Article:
When Eleftheria Palkopoulou presented on some of these data at a conference in 2016, she did talk about hybridization. Ewen Callaway reported on that conference presentation at the time: “Elephant history rewritten by ancient genomes”.

Palkopoulou and her colleagues also revealed the genomes of other animals, including four woolly mammoths (Mammuthus primigenius) and, for the first time, the whole-genome sequences of a Columbian mammoth (Mammuthus columbi) from North America and two North American mastodons (Mammut americanum). The researchers found evidence that many of the different elephant and mammoth species had interbred. Straight-tusked elephants mated with both Asian elephants and woolly mammoths. And African savannah and forest elephants, who are known to interbreed today — hybrids of the two species live in some parts of the Democratic Republic of Congo and elsewhere — also seem to have interbred in the distant past. Palkopoulou hopes to work out when these interbreeding episodes happened.

None of these scientific results concerning interbreeding and hybridization are in the new paper by Meyer and colleagues. So I expect we will see much more from these new genome sequences.


W. W. Howells, in the conclusion of the 1980 review, Homo erectus–Who, When and Where: A Survey”:

So we might be wise to be continually careful in writing about Homo erectus, making clear whether one is referring to a population or taxon with a workable definition (such as might embrace all the Chou-k'ou-tien and Javanese fossils), or to a grade taken broadly, or to a time zone (Campbell, 1972). The history of argument about the "Neanderthal phase" should show what the problems may be. As to subspecies of H. erectus, there [sic] are of course legitimate and what we should look for; we should expect their development and their survival over considerable periods. There is no reason to suppose that H. erectus as a species did not include all hominids for a long interval. But the bestowing of names, like having a child, carries responsibilities. To be too liberal with subspecific names, even awarding them to single specimens (e.g., H. e. leakeyi), rather than to recognizable populations, is both to injure their use and to confuse the search for real lineages.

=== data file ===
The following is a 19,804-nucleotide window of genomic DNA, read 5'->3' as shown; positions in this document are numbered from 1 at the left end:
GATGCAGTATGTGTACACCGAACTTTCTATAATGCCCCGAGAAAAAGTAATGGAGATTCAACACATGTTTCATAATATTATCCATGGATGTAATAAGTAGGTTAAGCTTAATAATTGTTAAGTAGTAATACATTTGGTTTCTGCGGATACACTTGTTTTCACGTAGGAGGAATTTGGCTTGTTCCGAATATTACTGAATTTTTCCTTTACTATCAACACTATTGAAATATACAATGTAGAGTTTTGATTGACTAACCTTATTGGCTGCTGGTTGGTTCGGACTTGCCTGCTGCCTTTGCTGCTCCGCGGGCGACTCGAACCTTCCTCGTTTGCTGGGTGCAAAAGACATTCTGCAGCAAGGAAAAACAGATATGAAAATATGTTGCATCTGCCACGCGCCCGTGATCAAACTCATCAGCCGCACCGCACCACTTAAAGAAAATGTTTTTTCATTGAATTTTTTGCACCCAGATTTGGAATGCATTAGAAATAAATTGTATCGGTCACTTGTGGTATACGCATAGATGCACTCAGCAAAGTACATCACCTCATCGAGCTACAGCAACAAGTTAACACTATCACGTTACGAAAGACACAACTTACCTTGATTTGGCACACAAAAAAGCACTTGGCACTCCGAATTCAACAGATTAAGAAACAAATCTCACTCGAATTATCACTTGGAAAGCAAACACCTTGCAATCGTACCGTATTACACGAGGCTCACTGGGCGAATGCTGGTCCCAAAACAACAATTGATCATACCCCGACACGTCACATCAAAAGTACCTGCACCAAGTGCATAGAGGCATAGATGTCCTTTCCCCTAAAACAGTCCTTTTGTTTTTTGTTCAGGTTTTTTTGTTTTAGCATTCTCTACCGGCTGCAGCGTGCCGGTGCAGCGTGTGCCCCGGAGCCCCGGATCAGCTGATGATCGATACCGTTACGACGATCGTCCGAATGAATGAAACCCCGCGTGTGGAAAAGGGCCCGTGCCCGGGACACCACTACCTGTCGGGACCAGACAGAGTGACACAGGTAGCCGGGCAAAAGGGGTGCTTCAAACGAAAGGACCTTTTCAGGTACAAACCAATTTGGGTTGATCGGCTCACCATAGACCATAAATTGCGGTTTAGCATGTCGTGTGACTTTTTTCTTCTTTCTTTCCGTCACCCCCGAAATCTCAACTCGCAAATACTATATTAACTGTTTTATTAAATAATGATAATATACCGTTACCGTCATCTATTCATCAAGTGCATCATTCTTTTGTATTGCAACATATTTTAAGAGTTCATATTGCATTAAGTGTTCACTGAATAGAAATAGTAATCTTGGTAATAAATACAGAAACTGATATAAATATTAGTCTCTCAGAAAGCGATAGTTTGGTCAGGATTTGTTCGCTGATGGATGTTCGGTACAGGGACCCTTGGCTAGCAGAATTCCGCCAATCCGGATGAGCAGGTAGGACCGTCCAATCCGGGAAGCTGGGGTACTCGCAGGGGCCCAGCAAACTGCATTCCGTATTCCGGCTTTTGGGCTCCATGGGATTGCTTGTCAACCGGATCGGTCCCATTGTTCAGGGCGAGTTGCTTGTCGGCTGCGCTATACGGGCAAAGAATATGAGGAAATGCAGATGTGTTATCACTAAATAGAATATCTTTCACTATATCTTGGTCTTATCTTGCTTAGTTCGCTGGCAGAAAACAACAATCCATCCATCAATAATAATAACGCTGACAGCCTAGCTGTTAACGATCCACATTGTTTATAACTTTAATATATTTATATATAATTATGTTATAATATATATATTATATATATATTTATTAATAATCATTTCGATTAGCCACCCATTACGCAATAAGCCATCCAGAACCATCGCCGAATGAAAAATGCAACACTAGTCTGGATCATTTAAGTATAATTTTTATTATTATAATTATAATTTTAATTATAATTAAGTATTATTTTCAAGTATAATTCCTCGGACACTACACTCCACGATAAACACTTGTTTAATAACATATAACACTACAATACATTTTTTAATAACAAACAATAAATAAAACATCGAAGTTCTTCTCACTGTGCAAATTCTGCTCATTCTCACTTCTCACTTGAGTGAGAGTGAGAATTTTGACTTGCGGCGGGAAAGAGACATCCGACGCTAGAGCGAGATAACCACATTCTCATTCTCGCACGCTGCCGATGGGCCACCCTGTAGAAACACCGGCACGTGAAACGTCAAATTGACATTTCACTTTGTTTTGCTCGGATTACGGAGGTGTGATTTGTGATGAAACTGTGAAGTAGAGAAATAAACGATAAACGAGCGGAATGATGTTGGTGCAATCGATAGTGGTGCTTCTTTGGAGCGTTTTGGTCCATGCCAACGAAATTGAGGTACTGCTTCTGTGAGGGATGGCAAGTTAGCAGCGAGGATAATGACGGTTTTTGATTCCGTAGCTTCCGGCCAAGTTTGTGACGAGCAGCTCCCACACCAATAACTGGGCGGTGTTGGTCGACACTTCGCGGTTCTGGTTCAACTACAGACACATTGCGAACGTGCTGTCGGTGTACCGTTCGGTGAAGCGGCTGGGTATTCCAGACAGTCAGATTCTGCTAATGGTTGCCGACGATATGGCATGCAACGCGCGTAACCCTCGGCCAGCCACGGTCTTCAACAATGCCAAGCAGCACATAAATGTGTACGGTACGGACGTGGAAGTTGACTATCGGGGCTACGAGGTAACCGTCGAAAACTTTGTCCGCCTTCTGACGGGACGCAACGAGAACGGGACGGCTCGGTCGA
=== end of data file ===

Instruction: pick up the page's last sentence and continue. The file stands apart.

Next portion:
I’m quoting Howells not to endorse this view but because he expresses clearly one opinion about the goals of naming species and subspecies.


A short piece “On the evolution of the science blogosphere” by the Andy Extance of the ScienceSeeker team has some interesting notes on current statistics in blogs.

A quote from late in the article:

It’s notable that despite this exorcism of sci-comm ghosts, the overall number of blogs aggregated by ScienceSeeker has fallen by less than 5%. Our new blogs are frequently soon featured in our weekly picks. Often, new additions are young scientists motivated by the issues of our times. They emphasise the powerful tools science has for illuminating the truth, and argue for national policies to adopt them.

As they point out, the lives of science bloggers change, and things become more or less active as they fit into other parts of life.

For myself, I’ve been very busy with the Homo naledi work and that has reduced the effort I can put into cleaning up my notes about the other parts of science for public consumption. Also, I have a book out, and that took some time to write and edit!

Should scientists refuse to review papers that do not make data available?

What should happen when scientists publish work that cannot be replicated?

That’s an important question that people are asking more and more. So often, the basic results of research are hidden inside of figures that display results but don’t allow other scientists to inspect them or combine them together with other work in their own research. So the results sit there, published but essentially useless for building anything new from them.

Early in 2016, Pete Etchells wrote in The Guardian about a modest proposal for peer review: Scientists should refuse to review papers that do not make their data and methods openly available: “How peer reviewers might hold the key to making science more transparent”.